The Fur plays out realistically, despite the fact that in it Western Australia has been quarantined from the rest of the country due to an infestation of fur. Because Hobby uses simple language, a matter-of-fact tone and sets the scene slowly and carefully, this context becomes believable and so doesn’t take over the central story of Michael Sullivan’s maturation. This is important, because whilst the concept of the fur adds interest to this scenario, ultimately Michael’s struggle to find his place in society represents a modern dilemma, relevant to a range of cultures and societies.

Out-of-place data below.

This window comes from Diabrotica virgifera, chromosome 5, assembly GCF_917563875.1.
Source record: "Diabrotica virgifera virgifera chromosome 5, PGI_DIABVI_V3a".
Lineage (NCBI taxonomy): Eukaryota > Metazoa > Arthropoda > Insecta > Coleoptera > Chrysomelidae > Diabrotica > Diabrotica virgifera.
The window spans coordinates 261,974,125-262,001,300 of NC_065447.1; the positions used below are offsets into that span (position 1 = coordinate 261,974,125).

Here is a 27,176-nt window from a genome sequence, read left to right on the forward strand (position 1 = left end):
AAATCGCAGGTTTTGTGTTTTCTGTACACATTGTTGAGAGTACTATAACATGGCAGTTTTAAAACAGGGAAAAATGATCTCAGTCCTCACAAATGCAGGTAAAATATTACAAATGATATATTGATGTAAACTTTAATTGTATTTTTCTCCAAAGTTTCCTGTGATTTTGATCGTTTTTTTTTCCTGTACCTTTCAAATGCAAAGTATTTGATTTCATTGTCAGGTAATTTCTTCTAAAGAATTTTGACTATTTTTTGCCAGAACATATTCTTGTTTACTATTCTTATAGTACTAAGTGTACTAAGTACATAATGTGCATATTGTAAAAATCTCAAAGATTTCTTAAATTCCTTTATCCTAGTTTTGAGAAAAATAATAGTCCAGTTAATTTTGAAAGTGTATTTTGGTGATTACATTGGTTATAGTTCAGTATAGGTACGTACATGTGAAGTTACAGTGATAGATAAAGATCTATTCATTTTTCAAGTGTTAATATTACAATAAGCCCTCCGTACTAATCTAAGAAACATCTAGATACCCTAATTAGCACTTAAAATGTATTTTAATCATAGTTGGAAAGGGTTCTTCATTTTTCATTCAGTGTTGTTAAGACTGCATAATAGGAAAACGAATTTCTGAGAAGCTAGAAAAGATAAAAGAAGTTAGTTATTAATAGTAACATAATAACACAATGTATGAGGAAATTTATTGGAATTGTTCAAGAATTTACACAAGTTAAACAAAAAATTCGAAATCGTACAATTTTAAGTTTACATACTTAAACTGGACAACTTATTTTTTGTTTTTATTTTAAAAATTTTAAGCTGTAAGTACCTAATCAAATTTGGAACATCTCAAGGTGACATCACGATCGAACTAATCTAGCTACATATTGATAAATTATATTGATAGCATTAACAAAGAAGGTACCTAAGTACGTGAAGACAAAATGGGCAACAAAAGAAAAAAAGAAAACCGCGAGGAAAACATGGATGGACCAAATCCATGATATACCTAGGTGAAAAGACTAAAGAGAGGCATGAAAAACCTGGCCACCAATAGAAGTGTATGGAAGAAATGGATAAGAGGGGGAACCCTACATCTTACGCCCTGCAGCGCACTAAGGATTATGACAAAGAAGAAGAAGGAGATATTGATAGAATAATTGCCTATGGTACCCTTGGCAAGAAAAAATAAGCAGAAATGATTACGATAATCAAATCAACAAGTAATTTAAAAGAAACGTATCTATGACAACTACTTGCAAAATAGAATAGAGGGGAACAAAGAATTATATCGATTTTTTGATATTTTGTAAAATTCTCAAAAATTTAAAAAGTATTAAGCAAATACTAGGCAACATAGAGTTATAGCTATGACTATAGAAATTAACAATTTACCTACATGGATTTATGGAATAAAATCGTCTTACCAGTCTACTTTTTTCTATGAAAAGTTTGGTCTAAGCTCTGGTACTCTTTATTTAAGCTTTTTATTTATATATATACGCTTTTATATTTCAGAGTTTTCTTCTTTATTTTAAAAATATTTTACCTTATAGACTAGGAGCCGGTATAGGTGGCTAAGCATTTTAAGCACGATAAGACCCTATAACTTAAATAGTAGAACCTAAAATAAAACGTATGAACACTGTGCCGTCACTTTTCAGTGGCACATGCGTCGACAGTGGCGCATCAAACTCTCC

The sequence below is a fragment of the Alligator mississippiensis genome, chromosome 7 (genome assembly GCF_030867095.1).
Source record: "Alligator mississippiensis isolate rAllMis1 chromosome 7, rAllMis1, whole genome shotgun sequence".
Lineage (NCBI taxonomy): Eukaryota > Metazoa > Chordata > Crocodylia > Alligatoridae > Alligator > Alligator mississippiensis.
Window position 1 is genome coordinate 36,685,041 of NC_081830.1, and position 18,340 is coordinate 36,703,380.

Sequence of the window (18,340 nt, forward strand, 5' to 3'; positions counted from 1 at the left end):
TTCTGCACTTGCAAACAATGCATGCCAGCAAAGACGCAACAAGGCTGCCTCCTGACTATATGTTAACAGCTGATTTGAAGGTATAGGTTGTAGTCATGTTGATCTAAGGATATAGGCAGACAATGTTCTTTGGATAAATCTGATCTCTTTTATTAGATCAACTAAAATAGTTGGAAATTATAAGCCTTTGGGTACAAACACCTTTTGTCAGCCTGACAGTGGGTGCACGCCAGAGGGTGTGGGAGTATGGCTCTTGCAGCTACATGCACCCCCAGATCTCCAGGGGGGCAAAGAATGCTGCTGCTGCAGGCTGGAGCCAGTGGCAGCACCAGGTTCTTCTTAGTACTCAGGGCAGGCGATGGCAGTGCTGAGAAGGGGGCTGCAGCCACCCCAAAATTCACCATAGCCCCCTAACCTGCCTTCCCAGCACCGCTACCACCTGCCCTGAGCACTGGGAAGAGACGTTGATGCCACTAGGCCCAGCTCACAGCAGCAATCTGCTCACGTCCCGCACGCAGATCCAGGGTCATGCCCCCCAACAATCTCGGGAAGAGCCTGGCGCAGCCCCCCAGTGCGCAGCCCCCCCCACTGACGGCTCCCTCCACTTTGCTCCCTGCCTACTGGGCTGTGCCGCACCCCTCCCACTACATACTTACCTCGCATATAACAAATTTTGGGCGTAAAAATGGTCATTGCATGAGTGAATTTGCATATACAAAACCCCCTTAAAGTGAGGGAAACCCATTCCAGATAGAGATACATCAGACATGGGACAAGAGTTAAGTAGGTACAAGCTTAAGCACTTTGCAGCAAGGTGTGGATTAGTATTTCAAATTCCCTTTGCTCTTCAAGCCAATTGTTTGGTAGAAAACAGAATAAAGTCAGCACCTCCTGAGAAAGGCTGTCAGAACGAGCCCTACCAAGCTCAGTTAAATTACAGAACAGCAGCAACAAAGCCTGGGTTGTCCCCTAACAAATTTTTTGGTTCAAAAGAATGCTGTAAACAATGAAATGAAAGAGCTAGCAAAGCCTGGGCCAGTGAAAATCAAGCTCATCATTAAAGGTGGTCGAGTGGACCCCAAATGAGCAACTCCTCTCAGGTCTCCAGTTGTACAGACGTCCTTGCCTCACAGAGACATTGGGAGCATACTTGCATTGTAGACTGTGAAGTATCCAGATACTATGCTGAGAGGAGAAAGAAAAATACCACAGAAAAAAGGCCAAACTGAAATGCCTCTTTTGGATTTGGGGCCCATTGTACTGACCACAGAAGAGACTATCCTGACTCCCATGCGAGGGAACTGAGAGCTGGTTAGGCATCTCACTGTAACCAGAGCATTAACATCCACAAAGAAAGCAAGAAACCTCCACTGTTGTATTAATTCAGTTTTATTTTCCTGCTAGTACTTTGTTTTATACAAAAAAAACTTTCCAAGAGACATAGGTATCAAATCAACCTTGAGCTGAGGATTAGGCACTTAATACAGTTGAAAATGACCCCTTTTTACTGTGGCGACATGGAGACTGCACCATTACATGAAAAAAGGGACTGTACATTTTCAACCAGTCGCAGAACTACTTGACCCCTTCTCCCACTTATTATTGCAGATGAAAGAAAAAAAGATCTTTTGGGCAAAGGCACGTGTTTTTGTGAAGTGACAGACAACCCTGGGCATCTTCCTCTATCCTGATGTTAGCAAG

Hobby’s intellectualism and Christianity pervade The Fur, so that readers with different values may carry away a feeling of having been judged, unfairly.
The Fur is successful in blending reality and science fiction, and in depicting Michael’s transition from an awkward teenager to a young man looking to make a positive contribution within a complex and overbearing environment.